The wires snake through alleys, tie every block together. They stretch for miles across empty prairie and thread through every room of the tallest building in the biggest city. The telephone network is one of the most remarkable technical achievements of the 20th century.
And people are so done with it.
Well, some people. You might like your old reliable phone, hanging on the wall or sitting on a table, its thin tail tapping into the wall to transfer your torrents of syllables. But you are a diminishing demographic.
In 2004, according to Forbes, around 90 percent of us had a landline and only 5 percent of households were cellphone-only. Ten years later, less than 60 percent of American homes have a landline and more than 40 percent rely on the clever thin pocket computers we still call “phones.”
The National Health Interview Survey released detailed stats in 2014 on who’s cutting the cord, and as you might suspect, it’s people who never had a cord in the first place. People under 30? Seventy percent lack a landline.
The group least likely to be wireless-only: people 65 and over. Eighty-four percent still have a landline. That number is going down, however. It was 92 percent in 2011.
More and more, people are looking at the traditional phone tied to a wall jack as the equivalent of an aerial on the roof pulling in three TV networks. This brings challenges for survey-takers, who find their data skewing gray because they haven’t figured out a way to annoy cellphone users, but you suspect they’ll figure that out.
Here’s a caveat: The shift away from the Traditional Phone might be exaggerated. It has to do with how a landline is defined.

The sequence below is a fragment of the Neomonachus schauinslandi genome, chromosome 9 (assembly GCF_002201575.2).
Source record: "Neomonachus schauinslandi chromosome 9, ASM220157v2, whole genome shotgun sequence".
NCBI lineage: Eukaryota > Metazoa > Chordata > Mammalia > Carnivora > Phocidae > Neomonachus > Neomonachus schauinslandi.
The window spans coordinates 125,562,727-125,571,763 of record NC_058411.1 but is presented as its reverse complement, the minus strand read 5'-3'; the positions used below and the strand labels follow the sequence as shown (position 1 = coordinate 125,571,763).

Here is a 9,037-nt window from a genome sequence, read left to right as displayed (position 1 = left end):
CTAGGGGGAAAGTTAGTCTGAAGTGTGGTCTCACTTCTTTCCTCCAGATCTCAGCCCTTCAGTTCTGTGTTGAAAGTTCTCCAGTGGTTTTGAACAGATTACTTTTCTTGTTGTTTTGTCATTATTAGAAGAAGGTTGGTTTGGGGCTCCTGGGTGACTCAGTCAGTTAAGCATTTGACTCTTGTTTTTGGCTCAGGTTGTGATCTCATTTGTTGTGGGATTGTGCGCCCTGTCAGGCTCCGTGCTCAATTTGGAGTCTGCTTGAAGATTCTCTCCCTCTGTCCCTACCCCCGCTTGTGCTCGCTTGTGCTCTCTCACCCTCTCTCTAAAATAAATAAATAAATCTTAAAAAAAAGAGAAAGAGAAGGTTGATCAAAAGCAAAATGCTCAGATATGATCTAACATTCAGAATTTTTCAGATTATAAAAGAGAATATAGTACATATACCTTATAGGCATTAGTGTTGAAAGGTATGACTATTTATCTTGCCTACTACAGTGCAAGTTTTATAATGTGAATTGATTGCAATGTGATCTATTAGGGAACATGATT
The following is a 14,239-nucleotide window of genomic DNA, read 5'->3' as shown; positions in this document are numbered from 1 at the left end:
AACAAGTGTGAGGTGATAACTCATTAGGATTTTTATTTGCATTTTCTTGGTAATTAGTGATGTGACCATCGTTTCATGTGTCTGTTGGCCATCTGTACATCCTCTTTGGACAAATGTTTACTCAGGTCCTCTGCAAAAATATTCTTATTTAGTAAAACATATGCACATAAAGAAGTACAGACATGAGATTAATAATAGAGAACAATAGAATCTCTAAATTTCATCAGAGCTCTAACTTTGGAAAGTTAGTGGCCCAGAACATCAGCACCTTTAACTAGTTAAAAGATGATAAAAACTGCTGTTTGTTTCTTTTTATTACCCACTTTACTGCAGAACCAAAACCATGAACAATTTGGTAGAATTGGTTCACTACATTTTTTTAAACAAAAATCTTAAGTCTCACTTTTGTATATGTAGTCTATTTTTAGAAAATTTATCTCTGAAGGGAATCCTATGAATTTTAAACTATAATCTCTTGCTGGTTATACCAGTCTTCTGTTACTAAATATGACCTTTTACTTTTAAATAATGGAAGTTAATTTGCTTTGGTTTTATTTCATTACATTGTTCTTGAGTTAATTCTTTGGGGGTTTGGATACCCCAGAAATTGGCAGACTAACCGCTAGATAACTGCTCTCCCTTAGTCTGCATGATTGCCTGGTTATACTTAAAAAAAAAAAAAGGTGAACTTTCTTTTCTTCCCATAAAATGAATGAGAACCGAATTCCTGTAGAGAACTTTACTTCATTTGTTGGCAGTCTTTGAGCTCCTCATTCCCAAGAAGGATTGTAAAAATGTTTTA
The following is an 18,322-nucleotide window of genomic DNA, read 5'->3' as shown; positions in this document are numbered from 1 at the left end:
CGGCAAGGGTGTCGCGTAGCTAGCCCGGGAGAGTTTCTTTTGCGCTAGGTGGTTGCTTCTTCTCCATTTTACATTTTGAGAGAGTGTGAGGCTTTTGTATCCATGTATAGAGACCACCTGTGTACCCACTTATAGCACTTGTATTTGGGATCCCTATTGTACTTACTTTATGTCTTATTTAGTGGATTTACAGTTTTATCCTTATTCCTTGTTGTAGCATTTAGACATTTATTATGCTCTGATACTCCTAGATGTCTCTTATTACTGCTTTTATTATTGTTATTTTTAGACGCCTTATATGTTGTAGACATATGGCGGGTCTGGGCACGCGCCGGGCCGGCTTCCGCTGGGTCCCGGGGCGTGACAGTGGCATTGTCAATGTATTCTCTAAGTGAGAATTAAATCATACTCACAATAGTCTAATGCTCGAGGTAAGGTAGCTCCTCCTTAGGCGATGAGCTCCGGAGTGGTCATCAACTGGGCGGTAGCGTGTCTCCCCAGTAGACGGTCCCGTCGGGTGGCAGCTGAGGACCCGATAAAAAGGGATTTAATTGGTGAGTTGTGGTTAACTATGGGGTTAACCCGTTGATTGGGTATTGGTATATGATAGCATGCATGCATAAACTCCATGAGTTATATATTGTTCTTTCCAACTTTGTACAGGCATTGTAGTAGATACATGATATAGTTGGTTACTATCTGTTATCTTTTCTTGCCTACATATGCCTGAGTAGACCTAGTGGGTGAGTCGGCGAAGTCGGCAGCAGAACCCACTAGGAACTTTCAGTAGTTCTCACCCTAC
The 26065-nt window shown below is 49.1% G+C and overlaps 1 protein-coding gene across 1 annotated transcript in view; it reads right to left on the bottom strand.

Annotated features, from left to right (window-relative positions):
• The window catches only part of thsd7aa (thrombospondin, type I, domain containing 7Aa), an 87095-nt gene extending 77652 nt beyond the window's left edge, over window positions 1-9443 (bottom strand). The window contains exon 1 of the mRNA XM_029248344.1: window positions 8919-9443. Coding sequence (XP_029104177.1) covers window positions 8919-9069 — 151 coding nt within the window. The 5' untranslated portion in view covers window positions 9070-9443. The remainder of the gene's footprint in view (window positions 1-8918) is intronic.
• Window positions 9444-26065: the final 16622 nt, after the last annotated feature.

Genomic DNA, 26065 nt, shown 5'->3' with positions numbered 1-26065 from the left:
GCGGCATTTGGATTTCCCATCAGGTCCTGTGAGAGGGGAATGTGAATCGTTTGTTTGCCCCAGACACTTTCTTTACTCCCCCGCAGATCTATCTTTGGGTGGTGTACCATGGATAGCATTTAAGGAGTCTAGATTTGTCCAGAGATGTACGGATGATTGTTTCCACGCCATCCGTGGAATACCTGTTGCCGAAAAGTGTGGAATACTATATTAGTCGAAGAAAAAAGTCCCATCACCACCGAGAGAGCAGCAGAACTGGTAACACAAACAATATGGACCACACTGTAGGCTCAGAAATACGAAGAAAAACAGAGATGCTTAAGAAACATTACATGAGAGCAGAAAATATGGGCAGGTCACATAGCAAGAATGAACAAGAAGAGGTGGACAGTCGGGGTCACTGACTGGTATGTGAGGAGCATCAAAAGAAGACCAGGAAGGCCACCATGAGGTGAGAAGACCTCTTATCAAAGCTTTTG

You think: a line, right? On poles that are stuck in the land. The phone company wire, in other words. But what if the line is your TV cable? If someone drops POTS — that’s Plain Old Telephone Service — in favor of a telephone-like service provided through a line from their cable company, does that count as one fewer landline? The answer is yes.
But even if you factor in the semantic difference, the stats are clear. We’re moving away from the old model. Why?
Don’t call us, we’ll …
Some folks blame telemarketers. If you’re one of these people, it seems the only calls you get on the landline are people who want your money.
Anyone who’s ever had a tot wake from a nap because you forgot to mute the phone and discover that the caller is Robotina from Card Services — well, you wish that anyone who ran telemarketing scams was required by law to wear a subdermal electrode and you could send them a powerful shock by dialing #666.
You might think you’ll hang onto your landline and wait for a law to eliminate telemarketing, but Minnesota statutes already prohibit calls unless you’ve agreed to get them and the message is immediately preceded by a live operator who obtains the subscriber’s consent before the message is delivered. When was the last time that happened? Quarter-past never.
The do-not-call lists seem rather … porous, and while you can block numbers on some phones, it requires entering the labyrinthine menu of your device, which feels like you’re programming a strange alarm clock in a hotel. Cellphones get spam calls, but it’s not so bad — at least, not yet. Internet phones — also known as VOIP, or Voice Over Internet Protocol — brag about better blacklists.